Early help mental health projects receive funding boost

By Dan Parton

| 20 August 2019

Children and young people across England are set to benefit from a £3.3m government investment into 23 projects that focus on early intervention mental health support.

The funding will help charities supporting LGBT young people. Picture: Paul Carter

The projects - which include community-based counselling services, mentoring and arts programmes - aim to offer children and young people up to 25 the opportunity to access mental health support.

They have an emphasis on improving access to support outside of NHS services, including for groups such as lesbian, gay, bisexual and transgender (LGBT) young people, or those from black, Asian and minority ethnic backgrounds.

The funding is coming from the Health and Wellbeing Fund, part of a programme of government investment in the voluntary sector. The projects will be funded through the scheme in their first year, and additional joint funding from local commissioners will be agreed for two years afterwards.

Among the schemes receiving funding is LifeLine Community Projects in Barking and Dagenham. This will receive around £298,000 to expand its prevention work with young people most at risk of poor mental health.

Meanwhile, York Mind will receive £50,000 to develop its Arts Award programme, which connects young people to the arts, enabling them to increase their skills, confidence, sense of identity and reduce isolation, alongside one-to-one support.

In Manchester, the Proud Trust's Peer Support Project will receive £23,000 to support more LGBT young people through life-changing events, including discovering their sexuality/gender and coming out.

Minister for mental health at the Department for Health and Social Care, Nadine Dorries, said: "We know children and young people today face many pressures at home and in their social and academic lives, but giving them easily accessible mental health support at an early age can help them thrive later in life.

"That's why the government is investing billions every year to transform mental health care, and giving more money to innovative, community-led projects run by people who have chosen to dedicate their lives to supporting young people by providing them with the tools and means they need to manage their own mental health."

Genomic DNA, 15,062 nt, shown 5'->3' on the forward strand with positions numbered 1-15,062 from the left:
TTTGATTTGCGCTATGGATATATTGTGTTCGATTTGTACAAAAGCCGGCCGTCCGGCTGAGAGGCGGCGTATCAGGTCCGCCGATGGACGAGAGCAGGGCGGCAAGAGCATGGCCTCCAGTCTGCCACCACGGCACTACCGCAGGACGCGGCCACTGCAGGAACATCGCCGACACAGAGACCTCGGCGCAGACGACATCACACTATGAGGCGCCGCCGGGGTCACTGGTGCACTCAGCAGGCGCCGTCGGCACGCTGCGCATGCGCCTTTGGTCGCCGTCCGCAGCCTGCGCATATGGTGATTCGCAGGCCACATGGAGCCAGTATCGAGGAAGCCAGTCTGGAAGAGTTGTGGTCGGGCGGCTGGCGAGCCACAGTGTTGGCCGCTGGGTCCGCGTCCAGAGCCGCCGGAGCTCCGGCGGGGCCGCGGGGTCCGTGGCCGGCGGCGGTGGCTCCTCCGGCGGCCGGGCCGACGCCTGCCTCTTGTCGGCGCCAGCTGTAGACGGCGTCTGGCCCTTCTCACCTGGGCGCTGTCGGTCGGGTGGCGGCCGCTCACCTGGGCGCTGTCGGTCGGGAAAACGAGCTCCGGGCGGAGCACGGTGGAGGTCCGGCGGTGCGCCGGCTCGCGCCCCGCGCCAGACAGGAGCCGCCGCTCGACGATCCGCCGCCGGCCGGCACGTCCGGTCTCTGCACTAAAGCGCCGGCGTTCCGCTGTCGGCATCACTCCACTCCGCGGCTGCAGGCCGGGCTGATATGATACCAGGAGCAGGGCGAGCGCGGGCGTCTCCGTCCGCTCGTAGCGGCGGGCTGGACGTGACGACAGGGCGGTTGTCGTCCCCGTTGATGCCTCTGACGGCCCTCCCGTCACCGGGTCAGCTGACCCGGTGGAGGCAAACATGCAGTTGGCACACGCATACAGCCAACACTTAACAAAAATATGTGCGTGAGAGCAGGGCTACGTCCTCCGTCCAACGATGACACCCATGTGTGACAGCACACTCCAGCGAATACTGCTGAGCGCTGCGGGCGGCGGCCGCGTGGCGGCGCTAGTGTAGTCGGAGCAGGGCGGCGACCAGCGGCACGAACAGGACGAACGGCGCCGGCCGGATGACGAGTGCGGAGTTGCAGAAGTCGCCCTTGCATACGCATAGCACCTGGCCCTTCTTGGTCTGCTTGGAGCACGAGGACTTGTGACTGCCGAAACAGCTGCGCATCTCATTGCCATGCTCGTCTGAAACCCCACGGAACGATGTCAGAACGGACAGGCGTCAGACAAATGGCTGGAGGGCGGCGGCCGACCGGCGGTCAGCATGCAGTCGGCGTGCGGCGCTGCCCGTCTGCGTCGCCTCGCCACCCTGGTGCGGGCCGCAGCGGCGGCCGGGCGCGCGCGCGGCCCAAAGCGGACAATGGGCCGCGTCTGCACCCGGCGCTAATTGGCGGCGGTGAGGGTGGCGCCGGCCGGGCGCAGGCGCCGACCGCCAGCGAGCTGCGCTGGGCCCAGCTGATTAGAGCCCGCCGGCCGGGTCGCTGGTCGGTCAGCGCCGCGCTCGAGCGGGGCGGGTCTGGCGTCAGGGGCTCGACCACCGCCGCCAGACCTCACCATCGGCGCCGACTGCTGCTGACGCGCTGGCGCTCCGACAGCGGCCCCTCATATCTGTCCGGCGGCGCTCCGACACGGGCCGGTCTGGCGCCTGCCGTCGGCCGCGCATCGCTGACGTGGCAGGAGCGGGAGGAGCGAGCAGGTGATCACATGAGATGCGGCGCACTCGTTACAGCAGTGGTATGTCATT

Kathy Roberts, chief executive of the Association of Mental Health Providers, welcomed the funding.

She said: "The voluntary sector has a key role in transforming mental health care, and offers a range of support for children and young people. The sector is innovative, has reach into communities, and there is huge potential to expand and scale up its offer."

Sean Duggan, chief executive of the Mental Health Network, which is part of the NHS Confederation, said: "Head teachers say pupil wellbeing and mental health is one of their top concerns. Evidence shows that 75 per cent of mental health issues are established by the age of 24, so early care has the potential to transform so many lives and allow young people to reach their full potential.

"The Mental Health Network recognises that often the best place to receive mental health support is not in a hospital or formal clinical setting, so the range of community-based schemes backed today is very encouraging and we will need to see these schemes supported long into the future beyond the one-year funding announced today."

In April, analysis by the children's commissioner for England found that a third of clinical commissioning groups had cut "low-level" mental health support for children and young people in 2018/19.

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